Looking for that large purchase?

Editor’s note: Feb. 22-28 is Military Saves week and your BBB serving Central, Coastal, Southwest Texas and Permian Basin will have daily posts highlighting ways to save money. While these tips are written with military members and their families in mind, these are valuable savings tips for all consumers.

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So, you’ve had your eye on the perfect car. Or maybe it’s your dream house. Or perhaps it’s a ring for that special someone.

Whatever that big purchase you’ve been eying is, the best way to pay for it is by saving up first. Saving with a clear goal in mind is a lot easier than saving money for no other reason than to see the balance on your savings account go up.

Something to think about when setting financial goals is to make them S.M.A.R.T.:

Specific: I want to save for a down payment on a house.

Measurable: I want to save $15,000 for the down payment.

Achievable: I can set aside $78 a week by reducing the amount of times I eat out and canceling my cable subscription.

Realistic: Saving $78 a week is within my budget if I cut back and make some adjustments.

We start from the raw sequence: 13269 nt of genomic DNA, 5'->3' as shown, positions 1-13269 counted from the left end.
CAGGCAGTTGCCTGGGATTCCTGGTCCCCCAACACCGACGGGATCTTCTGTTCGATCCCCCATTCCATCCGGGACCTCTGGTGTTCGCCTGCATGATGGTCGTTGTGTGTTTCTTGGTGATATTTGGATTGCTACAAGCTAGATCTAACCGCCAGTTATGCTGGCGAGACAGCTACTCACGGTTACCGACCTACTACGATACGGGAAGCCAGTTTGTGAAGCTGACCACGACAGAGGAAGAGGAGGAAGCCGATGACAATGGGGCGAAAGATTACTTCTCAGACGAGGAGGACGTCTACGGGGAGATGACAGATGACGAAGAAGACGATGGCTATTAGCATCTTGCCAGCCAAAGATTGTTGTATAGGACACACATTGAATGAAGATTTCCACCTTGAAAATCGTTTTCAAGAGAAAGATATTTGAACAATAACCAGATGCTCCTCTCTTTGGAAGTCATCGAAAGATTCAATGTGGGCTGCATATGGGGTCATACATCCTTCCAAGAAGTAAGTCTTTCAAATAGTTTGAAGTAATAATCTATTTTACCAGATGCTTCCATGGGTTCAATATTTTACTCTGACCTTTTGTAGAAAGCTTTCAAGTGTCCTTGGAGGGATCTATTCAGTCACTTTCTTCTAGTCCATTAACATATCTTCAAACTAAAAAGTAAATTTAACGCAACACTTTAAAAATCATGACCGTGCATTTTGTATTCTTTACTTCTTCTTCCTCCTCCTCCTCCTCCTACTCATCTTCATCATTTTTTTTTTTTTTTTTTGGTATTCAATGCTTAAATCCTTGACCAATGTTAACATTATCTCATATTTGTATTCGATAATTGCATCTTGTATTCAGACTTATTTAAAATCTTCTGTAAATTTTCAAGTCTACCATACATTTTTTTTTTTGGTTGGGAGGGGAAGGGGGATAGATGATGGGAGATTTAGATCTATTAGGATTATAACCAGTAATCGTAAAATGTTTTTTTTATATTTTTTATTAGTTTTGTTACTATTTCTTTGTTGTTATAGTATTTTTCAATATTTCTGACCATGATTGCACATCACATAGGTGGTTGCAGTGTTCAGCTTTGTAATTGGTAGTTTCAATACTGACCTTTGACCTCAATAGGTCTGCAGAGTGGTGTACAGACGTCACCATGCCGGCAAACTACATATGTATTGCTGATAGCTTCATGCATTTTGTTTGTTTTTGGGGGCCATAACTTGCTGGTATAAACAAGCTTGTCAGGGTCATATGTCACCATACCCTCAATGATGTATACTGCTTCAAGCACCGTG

Time bound: If I save $78 a week, I’ll have enough for the down payment in four years.

With a clear goal in mind and a plan for how to achieve that goal in hand, saving for your big purchase will be much easier.

The power of interest

Consider different financial products that can help you accumulate interest on your savings.

Savings account: Available online or through a brick-and-mortar bank or credit union. Allows instant access to your funds, with interest yields of 0.2 percent-2 percent. Make sure the institution is federally insured.

Certificate of Deposit (CD): Available through banks and credit unions, deposits usually start at $500. Interest yields are typically 0.05 percent-1.5 percent. Funds may be unavailable without an interest penalty for a set amount of time. These products are typically federally insured.

U.S. Savings Bonds: Available for as little as $25, these bonds are issued by the U.S. Treasury. Yields are usually 1.5 percent-2 percent. Funds may be accessed after 12 months with interest penalties. The bond typically stops earning interest after 30 years and can be cashed in without a penalty.

Money Market Account: Available through a bank or credit union. Minimum deposits usually start around $250. Yields are typically 0.1 percent-2 percent. These accounts allow immediate access to funds. Make sure to get one that is federally insured.

An important financial product for military personnel serving in a combat zone is the Savings Deposit Program offered through the Department of Defense. An SDP allows you to save up to $10,000 and earn up to 10 percent interest annually while deployed. That kind of interest rate is unheard for civilians, so take advantage of it if you are eligible.

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